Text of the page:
Gro’s 2020 Locust Impact Model estimates where locust swarms have impacted vegetation, and the severity of their impact in each district. It compares this season’s change in vegetation mass to average historical change over the same season in previous years.
The model covers:
We estimate the vegetation biomass in a given area by using NDVI as a proxy for leaf area. NDVI stands for Normalized Difference Vegetation Index, a satellite-based measure of plant greenness indicative of vegetation health. In this case, we used MODIS NDVI, which is reported every eight days and can signal stresses to plant health as much as two weeks before problems are visible to the naked eye. This method also enabled us to identify the severity of locust damage by estimating the amount by which the NDVI drop exceeded historical averages.
We perform two types of analysis to estimate the amount of cropland affected by locusts:
The results of both approaches can be accessed on the Gro platform.
In this approach, we looked at two metrics comparing the decrease in NDVI to historical averages to see where there was a statistically significant difference. If either metric showed a statistically significant difference from the historical norm, the district was considered impacted by locusts.
The first metric was the difference between the maximum NDVI observed since Dec. 1, 2019, and the average of the three most recent NDVI observations. We compared this number to the historical average. The greater the difference between this year’s number and the historical average, the greater the impact locusts have had on that district.
The second metric looked at the slope of a linear regression fit of NDVI readings. If the slope of the line in a particular district was steeper than the historical average by a statistically significant factor, the district was considered impacted by locusts.
Once we identified the districts impacted by locusts, we summed the districts’ areas to get the total area impacted by locusts for each country. We also computed the total cropland area impacted by locusts by summing the cropland area of these districts, using data from the Global Cropland Area Database (GFSAD). While we typically develop our own crop masks at a 30-meter resolution using satellite imagery, we used an external source for this model due to time constraints.
This analysis does not include coverage for Sudan and Saudi Arabia.
We also performed a pixel-level analysis of NDVI data, and applied the first metric described above to identify the pixels showing locust impact. Using Google Earth Engine, we overlaid these areas with a cropland mask from the Global Cropland Area Database (GFSAD).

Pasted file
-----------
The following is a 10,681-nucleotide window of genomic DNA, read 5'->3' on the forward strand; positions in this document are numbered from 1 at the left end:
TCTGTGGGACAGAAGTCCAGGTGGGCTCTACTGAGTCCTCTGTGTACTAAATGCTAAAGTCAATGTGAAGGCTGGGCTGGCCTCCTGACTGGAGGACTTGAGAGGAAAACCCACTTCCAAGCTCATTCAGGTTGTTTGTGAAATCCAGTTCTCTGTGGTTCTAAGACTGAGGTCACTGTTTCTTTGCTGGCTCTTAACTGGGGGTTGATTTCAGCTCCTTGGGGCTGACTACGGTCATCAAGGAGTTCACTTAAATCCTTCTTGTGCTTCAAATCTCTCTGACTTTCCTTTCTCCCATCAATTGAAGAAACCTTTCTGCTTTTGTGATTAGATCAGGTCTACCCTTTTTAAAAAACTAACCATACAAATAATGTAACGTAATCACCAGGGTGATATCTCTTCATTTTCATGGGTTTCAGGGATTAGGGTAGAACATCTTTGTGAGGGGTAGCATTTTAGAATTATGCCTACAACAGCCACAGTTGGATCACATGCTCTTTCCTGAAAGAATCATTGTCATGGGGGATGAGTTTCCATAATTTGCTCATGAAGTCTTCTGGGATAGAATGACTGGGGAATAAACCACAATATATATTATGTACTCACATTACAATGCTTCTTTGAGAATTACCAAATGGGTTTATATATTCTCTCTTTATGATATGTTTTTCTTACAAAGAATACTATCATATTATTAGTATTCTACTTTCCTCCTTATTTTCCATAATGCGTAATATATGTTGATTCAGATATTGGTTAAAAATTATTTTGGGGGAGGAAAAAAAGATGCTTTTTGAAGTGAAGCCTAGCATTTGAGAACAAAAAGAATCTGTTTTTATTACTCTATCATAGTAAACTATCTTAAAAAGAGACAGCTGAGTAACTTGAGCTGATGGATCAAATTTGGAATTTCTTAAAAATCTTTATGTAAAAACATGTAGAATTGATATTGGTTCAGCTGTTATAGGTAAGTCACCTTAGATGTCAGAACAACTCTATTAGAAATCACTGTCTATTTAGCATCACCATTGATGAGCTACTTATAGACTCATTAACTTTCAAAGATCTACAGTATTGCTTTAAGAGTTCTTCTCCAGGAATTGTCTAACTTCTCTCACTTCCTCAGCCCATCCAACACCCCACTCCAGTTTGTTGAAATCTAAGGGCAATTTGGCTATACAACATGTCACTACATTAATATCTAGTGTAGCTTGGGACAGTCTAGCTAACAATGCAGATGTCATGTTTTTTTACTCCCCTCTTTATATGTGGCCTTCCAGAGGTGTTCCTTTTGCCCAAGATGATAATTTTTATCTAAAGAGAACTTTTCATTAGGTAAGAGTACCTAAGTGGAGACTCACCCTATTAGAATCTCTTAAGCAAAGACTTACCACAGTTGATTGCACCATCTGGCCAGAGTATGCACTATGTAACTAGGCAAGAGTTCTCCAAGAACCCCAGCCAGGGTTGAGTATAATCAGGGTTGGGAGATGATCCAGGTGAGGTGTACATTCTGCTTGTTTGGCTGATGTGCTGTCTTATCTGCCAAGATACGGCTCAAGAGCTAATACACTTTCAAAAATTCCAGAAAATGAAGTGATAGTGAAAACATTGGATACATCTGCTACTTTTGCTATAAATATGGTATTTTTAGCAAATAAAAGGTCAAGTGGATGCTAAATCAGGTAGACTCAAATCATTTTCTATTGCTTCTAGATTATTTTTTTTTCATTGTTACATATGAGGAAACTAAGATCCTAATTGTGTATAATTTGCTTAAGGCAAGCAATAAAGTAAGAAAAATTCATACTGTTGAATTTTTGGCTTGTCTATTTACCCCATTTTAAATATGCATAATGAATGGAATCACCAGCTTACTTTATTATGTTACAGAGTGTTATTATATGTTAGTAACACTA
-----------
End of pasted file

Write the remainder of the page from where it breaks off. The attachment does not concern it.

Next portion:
This approach provides a more granular picture of cropland impacted by locusts than the district-level model above, which assumes that all cropland in a district impacted by locusts is affected. By aggregating the areas of individual affected pixels, we arrive at a bottom-up, rather than top-down, estimate of the total cropland area impacted.
For the aggregation, we only included severity index values above zero. The severity index for the pixel-level analysis is defined as the amount of NDVI change of the current year standardized by the mean and standard deviation of the historical values.
We weighted the calculation of cropland area affected using the severity index. Pixels that are two standard deviations over the average historical NDVI change are considered to have 100% of their area impacted by locusts. If the severity index of a pixel is less than or equal to zero, meaning the NDVI change was less than the historical average, it was considered to have 0% of its area impacted by locusts. This calculation process is summarized by the following equations:
Note: When initially published, the pixel-level analysis was not weighted by severity. Instead, if the pixel was considered impacted by locusts, the full area of cropland in that pixel was included in the aggregation. The present method produces a more nuanced estimate of the area of cropland impacted. The model was updated on June 12, 2020, and calculations for dates prior were backfilled using the severity-index-weighted method. Therefore, if you last checked the model’s outputs prior to June 12, 2020, the model may now give different estimates.
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